Posted by: docbop | November 27, 2012

A new pet

Both Ray and I are used to having animals around.  Ray’s life has been full of dogs and I have had more than one pet of my own. When we got married, I had Garbo the one-eyed cat and we soon adopted Max, an abused older sheepdog.  Within two months of moving to Ecuador, we had Mocosa the cat and, for a few months, Digger the dog.  Well, we’ve been back in the States for about 5 months now, and haven’t had a pet.  Our lease states “no pets allowed,” and so it did not occur to me that I could have a pet.  We had planned to move at the end of our lease, in December, to a place that would allow us to have a cat.

This morning, Ray ran into our landlord and they had a short discussion about our leaving.  The landlord said, “Well, if the only reason you are leaving is to have a cat, don’t leave; you can have a cat.”  As soon as possible after that, I called and asked if we could stay here for another year and that I was getting a cat.  The landlord agreed and after I went to WalMart to get cat supplies and other things, Ray and I drove to the facility of the Valley River Humane Society.  It is a very well-run, clean, and spacious facility.  After visiting the three rooms of cats, I chose a 6 month old female.  Her shelter name was Sweetie Pie; her new name is Doodle or Noodles, depending on whether Ray or I are talking to her.  I chose her because within a minute of me entering the room she was in, she had climbed my back and sat on my shoulder.  And she lost part of her tail; I am a sucker for animals that other people might not adopt for what I consider silly reasons.


This is the first time she got up on the bed, and it wasn’t the last.

I am happy she is with us, and Ray is too.  And we don’t have to move, at least until the house is done.  I hate moving.

Till next time, be well.


Posted by: docbop | October 7, 2012

Fall Festival at the Folk School

One of the most popular events around here is the Fall Festival at the John C. Campbell Folk School in Brasstown, NC, a small community about 10 miles from Murphy.  The folk school was founded in the 1920s by Olive Campbell, who, with her husband travelled the southern Appalachians studying the ways of the local residents and spreading religion.  After John’s death, she decided to start a folk school in his memory.  Olive’s search for the perfect place led her to Brasstown, where she had the enthusiastic help of local farmers. The Folk School holds week-long and week-end classes in many subjects, from cooking to pottery, gardening to blacksmithing, woodworking to writing.  If you are interested check out the school’s website at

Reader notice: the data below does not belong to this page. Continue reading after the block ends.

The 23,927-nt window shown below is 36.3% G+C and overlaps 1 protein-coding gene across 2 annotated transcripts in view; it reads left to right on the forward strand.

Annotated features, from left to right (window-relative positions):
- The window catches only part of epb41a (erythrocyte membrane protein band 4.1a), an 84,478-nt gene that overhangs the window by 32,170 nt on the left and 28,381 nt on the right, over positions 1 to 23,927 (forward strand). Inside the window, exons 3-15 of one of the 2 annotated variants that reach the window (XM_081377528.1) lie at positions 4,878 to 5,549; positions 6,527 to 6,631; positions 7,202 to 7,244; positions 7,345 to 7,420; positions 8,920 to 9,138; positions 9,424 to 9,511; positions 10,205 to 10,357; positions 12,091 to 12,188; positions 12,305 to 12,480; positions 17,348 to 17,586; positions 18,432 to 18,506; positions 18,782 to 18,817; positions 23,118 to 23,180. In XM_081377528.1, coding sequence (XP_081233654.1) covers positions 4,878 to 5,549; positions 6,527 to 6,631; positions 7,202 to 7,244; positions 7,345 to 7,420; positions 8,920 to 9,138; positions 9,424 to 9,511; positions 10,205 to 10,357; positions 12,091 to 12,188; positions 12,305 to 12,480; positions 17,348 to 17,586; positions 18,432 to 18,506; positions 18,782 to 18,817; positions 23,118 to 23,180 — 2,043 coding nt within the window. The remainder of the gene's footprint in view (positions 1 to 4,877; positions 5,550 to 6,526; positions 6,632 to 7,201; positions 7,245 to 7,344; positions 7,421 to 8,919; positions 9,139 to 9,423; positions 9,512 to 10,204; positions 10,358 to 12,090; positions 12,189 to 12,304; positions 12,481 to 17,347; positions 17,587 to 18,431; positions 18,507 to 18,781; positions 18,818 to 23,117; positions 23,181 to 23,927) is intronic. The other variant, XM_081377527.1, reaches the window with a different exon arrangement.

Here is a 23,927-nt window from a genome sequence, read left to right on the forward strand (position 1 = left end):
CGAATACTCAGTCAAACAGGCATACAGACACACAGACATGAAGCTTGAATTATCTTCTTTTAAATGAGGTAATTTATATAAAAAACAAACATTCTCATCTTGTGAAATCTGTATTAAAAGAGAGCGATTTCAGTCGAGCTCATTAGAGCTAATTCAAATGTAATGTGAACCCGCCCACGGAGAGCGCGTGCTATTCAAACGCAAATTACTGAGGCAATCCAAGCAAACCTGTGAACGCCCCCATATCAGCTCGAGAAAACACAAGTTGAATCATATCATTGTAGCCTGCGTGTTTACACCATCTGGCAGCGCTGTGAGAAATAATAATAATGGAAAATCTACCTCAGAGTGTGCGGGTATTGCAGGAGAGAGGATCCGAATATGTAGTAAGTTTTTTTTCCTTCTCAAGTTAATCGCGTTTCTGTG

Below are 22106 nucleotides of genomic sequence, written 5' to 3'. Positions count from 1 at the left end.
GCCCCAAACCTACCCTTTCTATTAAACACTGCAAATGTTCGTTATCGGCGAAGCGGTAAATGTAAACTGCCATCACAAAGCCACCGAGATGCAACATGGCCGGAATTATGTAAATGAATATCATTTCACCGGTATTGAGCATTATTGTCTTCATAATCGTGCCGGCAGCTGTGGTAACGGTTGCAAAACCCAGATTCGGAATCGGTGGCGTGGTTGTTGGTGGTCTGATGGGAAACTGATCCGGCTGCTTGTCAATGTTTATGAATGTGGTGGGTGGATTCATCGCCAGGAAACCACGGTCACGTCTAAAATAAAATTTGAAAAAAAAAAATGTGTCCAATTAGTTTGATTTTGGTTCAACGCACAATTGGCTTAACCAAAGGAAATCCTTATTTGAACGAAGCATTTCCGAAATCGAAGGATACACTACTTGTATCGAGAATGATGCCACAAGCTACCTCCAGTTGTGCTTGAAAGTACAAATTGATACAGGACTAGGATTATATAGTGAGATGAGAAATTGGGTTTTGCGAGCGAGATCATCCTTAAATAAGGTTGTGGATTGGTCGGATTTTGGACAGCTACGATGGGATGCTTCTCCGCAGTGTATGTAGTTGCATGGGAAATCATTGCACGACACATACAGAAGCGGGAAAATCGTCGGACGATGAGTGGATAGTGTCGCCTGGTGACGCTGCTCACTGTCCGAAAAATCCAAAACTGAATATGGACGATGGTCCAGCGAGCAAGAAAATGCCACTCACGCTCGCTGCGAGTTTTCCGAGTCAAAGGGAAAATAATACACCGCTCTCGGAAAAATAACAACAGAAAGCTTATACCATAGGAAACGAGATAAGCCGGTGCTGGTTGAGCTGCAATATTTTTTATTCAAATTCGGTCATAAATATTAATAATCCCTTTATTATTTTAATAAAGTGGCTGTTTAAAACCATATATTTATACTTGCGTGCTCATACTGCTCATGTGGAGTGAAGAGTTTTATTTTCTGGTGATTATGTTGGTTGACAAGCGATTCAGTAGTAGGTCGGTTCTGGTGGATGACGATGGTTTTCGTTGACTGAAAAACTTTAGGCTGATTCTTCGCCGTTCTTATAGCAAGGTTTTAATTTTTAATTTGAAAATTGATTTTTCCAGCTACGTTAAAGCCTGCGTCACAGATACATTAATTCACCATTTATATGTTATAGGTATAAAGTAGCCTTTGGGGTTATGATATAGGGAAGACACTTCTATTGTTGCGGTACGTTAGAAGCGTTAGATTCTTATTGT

I am sure that if I had visited the Folk School when there weren’t a great many people there, I would have been more impressed.  I had hoped that the artisans would be those who stuck to the old ways, but most of what we saw was pretty much what you would see at any local festival.  And I had hoped for more demonstrations. However, a few things struck me as interesting.

Gourds seem to be popular as the basis for craftwork, and we saw the usual gourd birdhouses.  But one man’s work interested me; he makes chicken figures from gourds.  They are quite cute and clever.

A Flock of Gourd Chickens

As usual, many potters displayed their work.  I was particularly taken with two of them:

This is the work of an instructor at the school.  You can see the back and the chimney of one of his kilns behind his work.

Another trend seems to be pierced pottery.  I saw many examples of it, but this one is representative.  This is not by a school instructor.

Woodturning by a folk school instructor:

Anyone need a canoe?

Or Santas, dressed in clothes made from vintage fabric, for Christmas?

My favorite thing — other than the all-beef hotdog sold by the fine people at Ranger Baptist — was the band playing near the exit as we were leaving.  They seemed to capture the spirit of the mountains better than anyone we had seen during the day.  The band was quite good, and one of the members plays a wash tub!

Until next time, be well.


Posted by: docbop | August 3, 2012

Quick update: New Computer

Quite a week for me and new things — first a car and now a laptop.  The old one was old and slow; it never really recovered from a crash it had two years ago, and the J didn’t work on the keyboard.  It was hard to send messages to my niece Jessica and my nephew James. 

Maybe I’ll write more now.

Until next time, be well.



Posted by: docbop | July 31, 2012

Yes, I bought a car

Those of you who follow my husband Ray’s blog know that one of the issues around here had been when I was going to buy a car.  I hadn’t driven since December 2010, when we moved to Ecuador, and, as many of you know, I am blind in one eye, so I was reluctant to drive.  Ray kept talking about me having my independence, and taking the advice of a television news commentator that the time to buy big-ticket items is now, before hyperinflation hits.  And, I admit, I wanted a car.  I’m 60, and haven’t been without a car for a long time.  It becomes part of the way one thinks about oneself: I am a person who has a car.  There were no financial reasons not to buy one.